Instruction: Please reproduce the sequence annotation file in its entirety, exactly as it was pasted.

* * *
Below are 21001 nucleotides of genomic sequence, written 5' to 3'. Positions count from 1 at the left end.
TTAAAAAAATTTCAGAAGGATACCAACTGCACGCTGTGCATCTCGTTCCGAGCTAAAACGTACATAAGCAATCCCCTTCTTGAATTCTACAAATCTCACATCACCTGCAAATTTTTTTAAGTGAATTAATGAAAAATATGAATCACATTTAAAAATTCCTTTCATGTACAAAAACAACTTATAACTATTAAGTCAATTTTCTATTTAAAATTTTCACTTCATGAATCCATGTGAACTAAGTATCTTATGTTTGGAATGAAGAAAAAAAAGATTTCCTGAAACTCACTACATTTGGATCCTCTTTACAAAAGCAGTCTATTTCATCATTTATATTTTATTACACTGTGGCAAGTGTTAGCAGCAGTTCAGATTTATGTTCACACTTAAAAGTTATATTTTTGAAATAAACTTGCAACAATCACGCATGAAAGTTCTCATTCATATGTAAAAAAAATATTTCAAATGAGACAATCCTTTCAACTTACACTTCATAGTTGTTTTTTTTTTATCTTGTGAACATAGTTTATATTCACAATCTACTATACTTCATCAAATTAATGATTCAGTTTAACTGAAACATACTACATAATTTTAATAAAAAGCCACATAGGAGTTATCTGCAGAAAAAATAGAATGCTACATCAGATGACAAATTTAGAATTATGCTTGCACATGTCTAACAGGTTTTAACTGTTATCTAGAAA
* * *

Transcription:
Below are 21001 nucleotides of genomic sequence, written 5' to 3'. Positions count from 1 at the left end.
TTAAAAAAATTTCAGAAGGATACCAACTGCACGCTGTGCATCTCGTTCCGAGCTAAAACGTACATAAGCAATCCCCTTCTTGAATTCTACAAATCTCACATCACCTGCAAATTTTTTTAAGTGAATTAATGAAAAATATGAATCACATTTAAAAATTCCTTTCATGTACAAAAACAACTTATAACTATTAAGTCAATTTTCTATTTAAAATTTTCACTTCATGAATCCATGTGAACTAAGTATCTTATGTTTGGAATGAAGAAAAAAAAGATTTCCTGAAACTCACTACATTTGGATCCTCTTTACAAAAGCAGTCTATTTCATCATTTATATTTTATTACACTGTGGCAAGTGTTAGCAGCAGTTCAGATTTATGTTCACACTTAAAAGTTATATTTTTGAAATAAACTTGCAACAATCACGCATGAAAGTTCTCATTCATATGTAAAAAAAATATTTCAAATGAGACAATCCTTTCAACTTACACTTCATAGTTGTTTTTTTTTTATCTTGTGAACATAGTTTATATTCACAATCTACTATACTTCATCAAATTAATGATTCAGTTTAACTGAAACATACTACATAATTTTAATAAAAAGCCACATAGGAGTTATCTGCAGAAAAAATAGAATGCTACATCAGATGACAAATTTAGAATTATGCTTGCACATGTCTAACAGGTTTTAACTGTTATCTAGAAA